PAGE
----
If someone would have told you at the beginning of the year that shares of Apple (AAPL) — at one point the symbol of all that is hip and cool — would be underperforming some of the nation’s leading newspaper stocks, which to some represent all that is outdated and irrelevant … you probably would have wondered whether they were smoking an illicit substance.
That certainly would have been my reaction.
But dear readers, the world has gone mad. The maker of the iPad and iPhone has struggled to meet Wall Street’s lofty expectations and has posted a 17% decline, even after its post-earnings bump.
Newspaper stocks, meanwhile, have the opposite issue. Expectations for their performance are so low that they are easily meeting them. Indeed, the more people deride newspapers as “irrelevant” or destined for the scrapheap, the better the industry’s stocks perform. Keep in mind that some of these stocks are cheap — under $5 — so small price movements lead to huge percentage gains.
There are a number of reasons why the industry hasn’t gone down the tubes as quickly as some had expected, though four in particular stand out to me:
Warren Buffett: Last year, the Oracle of Omaha went on an acquisition binge, snapping up 63 publications from Media General (MEG) for $142 million. He has also acquired other names, including his hometown Omaha World-Herald. The Buffett effect can’t be underestimated. Shares of Lee Enterprises (LEE) — the parent of the St. Louis Post-Dispatch — have surged more than 160% this year as many on Wall Street expected Buffett to acquire the Davenport, Iowa, company, where he has been a shareholder for years. The appeal is obvious since Lee’s holdings are mostly in second-tier holdings, where competition for readers is less intense. Some investors seems to agree with Buffett that these stocks are too cheap to ignore.
Paywalls: Count me among the skeptics regarding newspapers’ efforts to get readers to pay for content that they once got for free. I was wrong. Paywalls are working quite well. McClatchy (MNI) — whose papers include the Miami Herald and Sacramento Bee — has gained more than 85% this year. During its latest quarter, the Sacramento, Calif.-based company reported a 10.6% gain in digital-only revenue. The New York Times Co. (NYT) has also benefited from this trend. At the end of the last quarter, the company had about 708,000 paid digital subscriptions, an increase of 45% on a year-over-year basis. Its shares have surged more than 39%.
Diversification: Some companies such as Gannett (GCI) are expanding their horizons beyond print. The publisher of USA Today agreed to acquire local television station owner Belo Corp. for $2.2 billion. Shares of the Virginia-based company have spiked 42%. Milwaukee Journal Sentinel owner Journal Communications (JRN) has done even better jumping more than 70%. It owns 35 radio stations and 15 television stations in 12 states. E.W. Scripps (SSP) owns more than a dozen stations in addition to papers such as Memphis’ Commercial Appeal.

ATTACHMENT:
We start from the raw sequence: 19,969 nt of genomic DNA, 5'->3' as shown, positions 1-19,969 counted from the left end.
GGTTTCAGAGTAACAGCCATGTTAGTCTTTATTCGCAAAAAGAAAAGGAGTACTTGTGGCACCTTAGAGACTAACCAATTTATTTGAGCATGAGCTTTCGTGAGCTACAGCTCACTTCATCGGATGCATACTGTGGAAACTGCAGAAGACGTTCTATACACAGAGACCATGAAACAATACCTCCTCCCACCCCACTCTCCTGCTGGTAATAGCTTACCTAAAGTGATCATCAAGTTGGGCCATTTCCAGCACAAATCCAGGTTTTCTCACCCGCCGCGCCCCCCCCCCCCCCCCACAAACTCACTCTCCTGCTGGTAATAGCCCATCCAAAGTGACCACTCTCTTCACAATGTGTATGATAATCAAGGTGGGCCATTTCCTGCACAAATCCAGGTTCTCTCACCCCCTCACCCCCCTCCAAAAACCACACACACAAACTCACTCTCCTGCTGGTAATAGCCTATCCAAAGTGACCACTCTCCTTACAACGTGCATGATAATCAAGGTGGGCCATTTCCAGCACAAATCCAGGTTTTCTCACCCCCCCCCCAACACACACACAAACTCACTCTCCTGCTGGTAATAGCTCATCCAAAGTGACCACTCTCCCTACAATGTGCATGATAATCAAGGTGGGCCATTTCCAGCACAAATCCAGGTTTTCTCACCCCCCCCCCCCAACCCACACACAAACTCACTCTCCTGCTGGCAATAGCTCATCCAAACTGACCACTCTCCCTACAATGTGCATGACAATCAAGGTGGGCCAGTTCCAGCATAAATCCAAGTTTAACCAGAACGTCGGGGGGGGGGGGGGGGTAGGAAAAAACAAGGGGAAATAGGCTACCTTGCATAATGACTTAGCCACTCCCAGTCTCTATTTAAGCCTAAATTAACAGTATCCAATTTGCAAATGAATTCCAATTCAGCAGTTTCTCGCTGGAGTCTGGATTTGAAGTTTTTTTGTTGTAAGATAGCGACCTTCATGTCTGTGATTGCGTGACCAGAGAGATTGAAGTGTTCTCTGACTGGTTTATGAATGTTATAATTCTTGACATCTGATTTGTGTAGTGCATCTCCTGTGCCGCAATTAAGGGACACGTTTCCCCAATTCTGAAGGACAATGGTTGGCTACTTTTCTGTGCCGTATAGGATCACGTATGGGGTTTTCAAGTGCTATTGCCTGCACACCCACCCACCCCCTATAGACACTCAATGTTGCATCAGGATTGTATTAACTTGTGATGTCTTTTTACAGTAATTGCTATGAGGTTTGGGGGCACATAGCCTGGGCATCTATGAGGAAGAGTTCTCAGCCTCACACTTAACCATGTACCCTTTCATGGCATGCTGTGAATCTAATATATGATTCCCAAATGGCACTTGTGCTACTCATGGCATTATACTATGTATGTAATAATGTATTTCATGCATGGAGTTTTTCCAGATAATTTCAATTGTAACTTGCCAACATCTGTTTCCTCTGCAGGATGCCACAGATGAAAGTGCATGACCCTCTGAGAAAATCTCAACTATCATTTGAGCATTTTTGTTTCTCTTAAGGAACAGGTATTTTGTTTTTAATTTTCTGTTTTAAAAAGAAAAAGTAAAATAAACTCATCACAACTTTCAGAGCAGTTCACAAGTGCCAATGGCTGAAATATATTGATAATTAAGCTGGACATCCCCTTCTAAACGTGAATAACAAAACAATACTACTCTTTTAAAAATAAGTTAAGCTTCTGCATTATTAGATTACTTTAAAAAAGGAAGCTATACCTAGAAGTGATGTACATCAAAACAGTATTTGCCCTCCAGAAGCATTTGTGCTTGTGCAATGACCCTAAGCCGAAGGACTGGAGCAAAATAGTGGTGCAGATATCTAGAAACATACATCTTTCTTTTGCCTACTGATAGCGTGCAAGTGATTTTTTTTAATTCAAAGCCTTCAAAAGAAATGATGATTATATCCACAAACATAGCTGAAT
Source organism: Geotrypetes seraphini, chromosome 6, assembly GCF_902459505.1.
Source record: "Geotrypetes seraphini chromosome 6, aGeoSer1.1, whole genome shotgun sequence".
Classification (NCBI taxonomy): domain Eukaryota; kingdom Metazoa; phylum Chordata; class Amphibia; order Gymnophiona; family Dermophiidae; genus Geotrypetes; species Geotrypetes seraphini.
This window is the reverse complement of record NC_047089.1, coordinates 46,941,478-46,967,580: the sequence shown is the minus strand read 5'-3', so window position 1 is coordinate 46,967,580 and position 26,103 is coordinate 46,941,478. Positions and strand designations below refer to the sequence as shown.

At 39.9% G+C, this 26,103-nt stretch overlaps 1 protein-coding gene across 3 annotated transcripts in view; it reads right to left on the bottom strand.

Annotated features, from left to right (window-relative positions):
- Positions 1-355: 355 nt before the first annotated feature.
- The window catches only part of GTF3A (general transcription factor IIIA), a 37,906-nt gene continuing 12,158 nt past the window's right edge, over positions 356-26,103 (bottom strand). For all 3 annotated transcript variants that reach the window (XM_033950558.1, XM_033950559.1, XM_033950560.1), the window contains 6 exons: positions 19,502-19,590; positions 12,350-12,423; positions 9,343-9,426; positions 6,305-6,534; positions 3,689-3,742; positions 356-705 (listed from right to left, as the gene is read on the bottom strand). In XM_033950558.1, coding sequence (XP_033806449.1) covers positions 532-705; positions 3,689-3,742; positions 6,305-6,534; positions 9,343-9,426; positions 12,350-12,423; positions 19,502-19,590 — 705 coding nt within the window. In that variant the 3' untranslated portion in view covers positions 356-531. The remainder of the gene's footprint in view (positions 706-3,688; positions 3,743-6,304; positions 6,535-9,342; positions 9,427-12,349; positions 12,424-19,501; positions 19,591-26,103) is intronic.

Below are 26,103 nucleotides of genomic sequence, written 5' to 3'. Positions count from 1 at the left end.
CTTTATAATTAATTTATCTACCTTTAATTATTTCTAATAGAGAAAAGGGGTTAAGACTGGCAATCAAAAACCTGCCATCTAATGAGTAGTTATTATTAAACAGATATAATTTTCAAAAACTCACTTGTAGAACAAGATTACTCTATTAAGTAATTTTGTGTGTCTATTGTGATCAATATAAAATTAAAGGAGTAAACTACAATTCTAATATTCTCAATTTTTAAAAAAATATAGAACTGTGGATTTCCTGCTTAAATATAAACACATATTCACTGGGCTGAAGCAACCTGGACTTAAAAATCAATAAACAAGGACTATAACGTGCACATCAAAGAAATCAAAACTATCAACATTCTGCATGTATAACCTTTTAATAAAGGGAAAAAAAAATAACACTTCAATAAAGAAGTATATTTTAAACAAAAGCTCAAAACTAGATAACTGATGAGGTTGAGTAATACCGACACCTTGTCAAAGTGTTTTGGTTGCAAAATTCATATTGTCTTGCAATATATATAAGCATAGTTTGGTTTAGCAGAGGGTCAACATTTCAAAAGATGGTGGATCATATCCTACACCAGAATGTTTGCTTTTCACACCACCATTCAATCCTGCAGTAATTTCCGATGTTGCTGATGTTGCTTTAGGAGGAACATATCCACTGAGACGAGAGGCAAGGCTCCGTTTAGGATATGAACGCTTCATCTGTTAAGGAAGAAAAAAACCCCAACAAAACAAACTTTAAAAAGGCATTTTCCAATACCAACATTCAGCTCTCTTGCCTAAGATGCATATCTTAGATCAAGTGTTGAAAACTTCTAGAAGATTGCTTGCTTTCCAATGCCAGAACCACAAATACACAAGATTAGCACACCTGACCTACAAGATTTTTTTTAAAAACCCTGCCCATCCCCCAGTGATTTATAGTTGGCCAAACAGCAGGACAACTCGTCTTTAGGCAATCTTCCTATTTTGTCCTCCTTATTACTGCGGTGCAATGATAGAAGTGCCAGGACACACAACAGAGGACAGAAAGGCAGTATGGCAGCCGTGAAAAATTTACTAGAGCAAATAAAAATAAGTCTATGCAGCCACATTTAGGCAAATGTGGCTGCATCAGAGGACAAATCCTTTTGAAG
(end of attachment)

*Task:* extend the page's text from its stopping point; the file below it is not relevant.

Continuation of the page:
Less Bad: Remember all of the rumors about the planned sale of the Tribune papers? Well, the company eventually decided to spin them off after finding the offers for its titles, such as the Los Angeles Times, to be lackluster. Time Warner (TWX) is also spinning off its Time magazine business, while Rupert Murdoch jettisoned his News Corp (NWSA) holdings — such as the Wall Street Journal — into a separate company. One thing that all these deals have in common is a hope that investors will find out that things aren’t as bad as they have been.
Total industry revenue dropped 2% last year to $38.6 billion, according to data from the Newspaper Association of America. That’s not great, obviously, but its not wretched either. About 49% of that revenue — $18.9 billion — came from print advertising, an improvement from 52% a year earlier.
The sector is full of surprises for an industry that everyone thought would be “dead” by now, but considering these newspaper stocks’ run-ups, investors need to be picky.
The two to stay away from is The New York Times Co. since the Sulzberger family, which controls the company, has shown little regard for shareholders that aren’t part of the family over the years. The same holds true for The Washington Post Co. (WPO), which is controlled by CEO Donald Graham’s family.
For that matter, I also would take a pass on the Tribune’s papers when they are spun out because they are big-city metros with loads of competitors, and the same holds for McClatchy.
Lee is worth a gamble because of the Buffett connection. The stock trades at less than $5 and has a price-to-earnings multiple of about 3, so there is very little risk. Moreover, the company has slashed its debt since January by $122 million. Journal Communications also is attractively valued even with a much larger multiple of 14; its broadcast properties will make it a tempting takeover target for a larger rival.
As of this writing, Jonathan Berr did not hold a position in any of the aforementioned securities. You can follow him on Twitter at @jdberr.